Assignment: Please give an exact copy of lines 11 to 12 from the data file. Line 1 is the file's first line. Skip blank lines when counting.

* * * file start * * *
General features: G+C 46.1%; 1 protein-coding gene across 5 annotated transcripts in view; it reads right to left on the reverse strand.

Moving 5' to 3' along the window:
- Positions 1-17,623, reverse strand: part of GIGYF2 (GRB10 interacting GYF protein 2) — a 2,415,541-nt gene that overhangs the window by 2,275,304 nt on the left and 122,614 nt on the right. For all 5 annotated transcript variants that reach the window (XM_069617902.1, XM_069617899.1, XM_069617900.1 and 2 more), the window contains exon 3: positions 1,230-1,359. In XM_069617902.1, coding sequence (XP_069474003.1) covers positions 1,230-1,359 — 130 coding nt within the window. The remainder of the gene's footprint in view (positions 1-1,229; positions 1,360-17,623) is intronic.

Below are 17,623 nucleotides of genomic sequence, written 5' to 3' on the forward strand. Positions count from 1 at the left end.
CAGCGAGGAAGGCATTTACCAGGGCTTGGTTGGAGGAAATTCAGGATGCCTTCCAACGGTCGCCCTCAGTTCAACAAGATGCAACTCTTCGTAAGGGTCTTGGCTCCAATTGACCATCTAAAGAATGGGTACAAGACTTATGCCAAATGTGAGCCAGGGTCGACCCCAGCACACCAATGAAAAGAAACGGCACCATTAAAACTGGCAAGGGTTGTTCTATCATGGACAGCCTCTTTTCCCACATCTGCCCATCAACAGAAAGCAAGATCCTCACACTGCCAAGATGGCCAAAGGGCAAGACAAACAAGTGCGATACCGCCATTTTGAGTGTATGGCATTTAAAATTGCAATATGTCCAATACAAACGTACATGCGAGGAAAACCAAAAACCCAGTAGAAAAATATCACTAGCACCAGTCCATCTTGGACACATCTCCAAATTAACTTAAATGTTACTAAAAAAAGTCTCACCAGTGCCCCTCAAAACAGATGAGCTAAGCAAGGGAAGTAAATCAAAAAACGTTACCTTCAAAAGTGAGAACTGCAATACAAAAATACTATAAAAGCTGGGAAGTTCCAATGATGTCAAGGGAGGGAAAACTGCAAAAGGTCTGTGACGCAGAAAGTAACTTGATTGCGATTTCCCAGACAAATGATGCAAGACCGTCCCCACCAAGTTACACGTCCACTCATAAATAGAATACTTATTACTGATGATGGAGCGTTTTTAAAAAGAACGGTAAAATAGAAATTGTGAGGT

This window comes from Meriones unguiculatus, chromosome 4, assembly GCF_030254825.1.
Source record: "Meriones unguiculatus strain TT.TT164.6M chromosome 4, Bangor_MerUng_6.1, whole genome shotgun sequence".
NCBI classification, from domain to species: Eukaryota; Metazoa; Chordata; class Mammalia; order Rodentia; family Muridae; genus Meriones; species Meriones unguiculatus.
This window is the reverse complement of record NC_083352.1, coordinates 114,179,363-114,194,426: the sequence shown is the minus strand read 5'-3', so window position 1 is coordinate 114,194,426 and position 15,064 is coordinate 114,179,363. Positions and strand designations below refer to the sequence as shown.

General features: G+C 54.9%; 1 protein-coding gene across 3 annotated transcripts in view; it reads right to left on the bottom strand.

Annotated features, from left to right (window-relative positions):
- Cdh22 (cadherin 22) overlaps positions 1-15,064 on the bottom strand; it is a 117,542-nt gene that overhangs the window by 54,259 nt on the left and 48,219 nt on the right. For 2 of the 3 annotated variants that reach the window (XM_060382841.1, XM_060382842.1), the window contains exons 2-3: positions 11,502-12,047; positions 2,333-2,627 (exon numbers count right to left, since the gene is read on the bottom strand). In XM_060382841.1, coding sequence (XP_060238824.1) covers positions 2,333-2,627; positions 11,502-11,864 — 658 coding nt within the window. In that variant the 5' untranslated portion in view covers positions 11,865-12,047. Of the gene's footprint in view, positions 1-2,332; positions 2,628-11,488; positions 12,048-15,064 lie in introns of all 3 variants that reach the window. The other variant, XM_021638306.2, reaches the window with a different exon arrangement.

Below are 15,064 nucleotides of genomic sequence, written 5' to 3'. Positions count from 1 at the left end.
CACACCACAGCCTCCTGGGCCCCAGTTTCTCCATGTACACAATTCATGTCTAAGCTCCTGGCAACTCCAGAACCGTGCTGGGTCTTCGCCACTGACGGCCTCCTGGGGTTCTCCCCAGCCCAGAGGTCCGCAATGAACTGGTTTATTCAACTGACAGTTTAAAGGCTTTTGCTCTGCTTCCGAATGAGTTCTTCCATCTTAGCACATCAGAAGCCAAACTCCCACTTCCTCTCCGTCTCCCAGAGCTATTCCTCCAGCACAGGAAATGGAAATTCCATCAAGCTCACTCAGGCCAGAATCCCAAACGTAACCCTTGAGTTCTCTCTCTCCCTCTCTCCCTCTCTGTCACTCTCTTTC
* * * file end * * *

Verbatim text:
Annotated features, from left to right (window-relative positions):
- Cdh22 (cadherin 22) overlaps positions 1-15,064 on the bottom strand; it is a 117,542-nt gene that overhangs the window by 54,259 nt on the left and 48,219 nt on the right. For 2 of the 3 annotated variants that reach the window (XM_060382841.1, XM_060382842.1), the window contains exons 2-3: positions 11,502-12,047; positions 2,333-2,627 (exon numbers count right to left, since the gene is read on the bottom strand). In XM_060382841.1, coding sequence (XP_060238824.1) covers positions 2,333-2,627; positions 11,502-11,864 — 658 coding nt within the window. In that variant the 5' untranslated portion in view covers positions 11,865-12,047. Of the gene's footprint in view, positions 1-2,332; positions 2,628-11,488; positions 12,048-15,064 lie in introns of all 3 variants that reach the window. The other variant, XM_021638306.2, reaches the window with a different exon arrangement.